“The simple and quick installation of it makes it a very modular approach. It allows you to quickly scale a building; it allows the building to be built in phases; and there’s a wide range of control systems that can go with it. The compact size of VRF systems allows the majority of components to be taken up a normal-sized elevator. The piping diameter of the refrigerant piping through the building is very small, and this reduces the labour component that’s needed to run through the building and the level of complexity in the skill set needed to include those, as well.

“It eliminates the need for additional building automation systems, because it comes as a complete control package. It doesn’t limit it, however, because there are very easy bridges that take the VRF systems and put it into BMS, which is also able to tie in with the more complex systems.

“The other thing that’s a great advantage to VRF is its efficiency. VRF is variable: It pushes refrigerants around with variable speeds; it has variable compressors and variable fans in most of the different areas. If no one is in a particular room, the VRF system will slow the fan down and slow the cooling or even shut off the different zones….

“Because of the design concept, VRF systems are adaptable to a pretty wide range of building applications. It’s used in Asia for new construction because of the speed with which it can be installed and for the phased deployment of those build-in build-out infrastructures. For buildings with no duct work or limited space, like those in North America and Europe, it’s the choice to go with, because it has small refrigerant lines and it’s easy to get into the different locations. The mix-and-match capability of it allows for different units to be held in stock and so that local inventory makes it easier for contractors to respond to replacement work or quick additions to the buildings….

“I don’t think that VRF is perfect, by the way – it has some limitations, as well. While the modular design is helpful for most buildings, there’s an economic limit to the scale of it. As you get to larger and larger systems, it just doesn’t make sense. In our preliminary investigations, it’s around 400 tonnes where chilled water systems really start to win out in the scale and efficiency of the building.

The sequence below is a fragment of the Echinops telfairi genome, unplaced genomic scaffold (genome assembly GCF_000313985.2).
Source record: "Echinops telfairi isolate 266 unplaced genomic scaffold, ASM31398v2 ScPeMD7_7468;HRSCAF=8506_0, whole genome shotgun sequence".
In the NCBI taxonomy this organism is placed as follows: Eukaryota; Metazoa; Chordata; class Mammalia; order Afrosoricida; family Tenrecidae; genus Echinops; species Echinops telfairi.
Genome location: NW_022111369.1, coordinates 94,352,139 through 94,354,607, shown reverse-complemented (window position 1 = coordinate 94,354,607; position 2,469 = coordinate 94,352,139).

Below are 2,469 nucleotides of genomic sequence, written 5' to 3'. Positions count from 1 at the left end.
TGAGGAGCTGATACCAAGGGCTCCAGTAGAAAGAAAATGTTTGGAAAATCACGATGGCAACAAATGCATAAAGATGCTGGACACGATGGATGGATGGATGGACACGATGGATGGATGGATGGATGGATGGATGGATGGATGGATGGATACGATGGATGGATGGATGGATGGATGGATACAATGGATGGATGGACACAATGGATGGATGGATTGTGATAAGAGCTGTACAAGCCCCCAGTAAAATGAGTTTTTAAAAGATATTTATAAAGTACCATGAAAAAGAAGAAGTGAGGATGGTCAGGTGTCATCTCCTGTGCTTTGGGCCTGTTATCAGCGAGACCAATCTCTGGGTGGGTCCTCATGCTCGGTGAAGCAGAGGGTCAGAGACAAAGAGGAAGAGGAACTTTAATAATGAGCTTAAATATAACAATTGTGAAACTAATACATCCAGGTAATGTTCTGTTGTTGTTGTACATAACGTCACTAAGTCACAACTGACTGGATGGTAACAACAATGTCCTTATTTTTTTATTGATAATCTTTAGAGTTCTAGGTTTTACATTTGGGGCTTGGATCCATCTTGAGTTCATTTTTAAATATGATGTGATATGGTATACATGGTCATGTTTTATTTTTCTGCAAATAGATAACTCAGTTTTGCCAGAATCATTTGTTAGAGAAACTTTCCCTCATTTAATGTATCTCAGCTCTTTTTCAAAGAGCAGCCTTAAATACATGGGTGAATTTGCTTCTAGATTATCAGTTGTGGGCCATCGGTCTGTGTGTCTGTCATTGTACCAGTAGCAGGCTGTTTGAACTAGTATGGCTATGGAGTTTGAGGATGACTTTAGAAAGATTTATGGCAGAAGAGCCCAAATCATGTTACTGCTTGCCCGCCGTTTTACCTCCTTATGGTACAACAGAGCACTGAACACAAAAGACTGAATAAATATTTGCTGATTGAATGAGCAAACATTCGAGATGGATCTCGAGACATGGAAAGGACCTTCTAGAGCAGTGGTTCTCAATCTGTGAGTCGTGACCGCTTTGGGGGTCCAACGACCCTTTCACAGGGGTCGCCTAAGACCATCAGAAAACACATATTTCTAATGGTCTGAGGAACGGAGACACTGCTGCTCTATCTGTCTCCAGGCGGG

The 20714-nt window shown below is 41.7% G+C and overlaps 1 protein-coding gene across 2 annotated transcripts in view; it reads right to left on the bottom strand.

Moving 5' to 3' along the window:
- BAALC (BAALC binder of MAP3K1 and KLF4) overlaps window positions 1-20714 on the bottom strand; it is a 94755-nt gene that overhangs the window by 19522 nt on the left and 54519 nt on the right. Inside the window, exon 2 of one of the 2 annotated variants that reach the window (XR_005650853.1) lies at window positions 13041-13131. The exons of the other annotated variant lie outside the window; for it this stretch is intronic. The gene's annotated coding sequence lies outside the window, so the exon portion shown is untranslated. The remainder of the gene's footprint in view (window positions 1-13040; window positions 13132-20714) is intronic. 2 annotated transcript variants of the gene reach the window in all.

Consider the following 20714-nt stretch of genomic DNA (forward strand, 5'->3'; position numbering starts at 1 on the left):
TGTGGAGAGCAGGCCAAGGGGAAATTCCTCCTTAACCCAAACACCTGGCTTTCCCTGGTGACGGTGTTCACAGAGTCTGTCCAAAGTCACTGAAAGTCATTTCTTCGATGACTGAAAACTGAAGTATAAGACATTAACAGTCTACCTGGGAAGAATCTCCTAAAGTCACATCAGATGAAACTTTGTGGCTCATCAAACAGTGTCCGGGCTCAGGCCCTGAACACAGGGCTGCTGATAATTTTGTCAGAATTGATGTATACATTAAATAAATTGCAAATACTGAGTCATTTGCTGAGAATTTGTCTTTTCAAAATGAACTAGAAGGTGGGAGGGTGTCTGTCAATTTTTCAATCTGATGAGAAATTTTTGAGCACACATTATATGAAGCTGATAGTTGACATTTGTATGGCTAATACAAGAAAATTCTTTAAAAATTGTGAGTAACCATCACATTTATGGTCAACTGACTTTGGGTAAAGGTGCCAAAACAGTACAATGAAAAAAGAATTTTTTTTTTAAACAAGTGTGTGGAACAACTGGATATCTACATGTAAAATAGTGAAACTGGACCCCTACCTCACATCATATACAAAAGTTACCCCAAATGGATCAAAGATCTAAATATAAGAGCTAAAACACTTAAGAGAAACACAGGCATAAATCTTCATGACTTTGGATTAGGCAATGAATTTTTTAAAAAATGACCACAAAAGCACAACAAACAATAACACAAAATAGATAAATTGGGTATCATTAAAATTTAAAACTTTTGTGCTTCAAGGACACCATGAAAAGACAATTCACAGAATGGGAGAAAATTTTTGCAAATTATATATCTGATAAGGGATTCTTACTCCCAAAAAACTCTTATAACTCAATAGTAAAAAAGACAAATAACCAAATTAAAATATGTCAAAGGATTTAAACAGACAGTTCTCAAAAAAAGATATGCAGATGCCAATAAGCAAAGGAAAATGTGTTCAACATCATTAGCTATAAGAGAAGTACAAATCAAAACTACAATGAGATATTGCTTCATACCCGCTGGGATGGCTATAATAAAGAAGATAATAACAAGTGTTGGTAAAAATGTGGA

“Fresh air is another issue. A lot of manufacturers have added ducting and ducted units into their system and those are good up to a certain point. But, if you have a large building that requires a lot of air changes, an additional outside air unit is required to temper that air and keep the indoor air quality to the right levels.

“On building codes and safety, as Eng Almatouq discussed, we’re at a kind of an impasse, where we need to figure out what the next refrigerant is. VRF, Chillers and packaged equipment are all on the same boat as to what is the right choice of refrigerant. It’s the lesser evil out there, and so we still have to deal with that, but at this point R410A is kind of the winner when it comes to VRF systems.

“VRF is major growing factor in the HVAC industry, faster than others. Johnson Controls has invested in it, as most of the many other manufacturers…. There are concerns about this system, and we’ve worked to address those and there’s still more work to be done on that. What it comes down to, in my opinion, is having the right products at any one point in time.”

Highlights from the first plenary discussion

How many manufacturers do you think can provide products that perform 40%to 60% more than ASHRAE?

may2013-event04Esam Elsarrag: The benchmark is 30%. One can choose to target 60% to gain a higher star rating or to claim more points in terms of energy. The zero is 30% less than ASHARE. But most of the buildings are achieving scores of approximately between one and two, or equivalent to 50% less than ASHRAE 90.1 2004.

Our idea is, when you cut the cooling need, you already meet the big chunk. Then, after that, you can go for efficient systems and so on. When you reduce the need for cooling, you will find out that, by default, you will make big cut compared to the ASHRAE level. We have tools that you can use to assess your design.

Does GSAS ask for performance tests from independent laboratories to verify the performance and the COP of systems?

Esam Elsarrag: Yes, there will be verification for the COP and there will be a lab test. We have international labs, as well. It will not be a very difficult process. We have approved third-party laboratories all over the world. Then, we will get the certificate, and then we’ll come back and approve your system. Within a year, this system will be in place.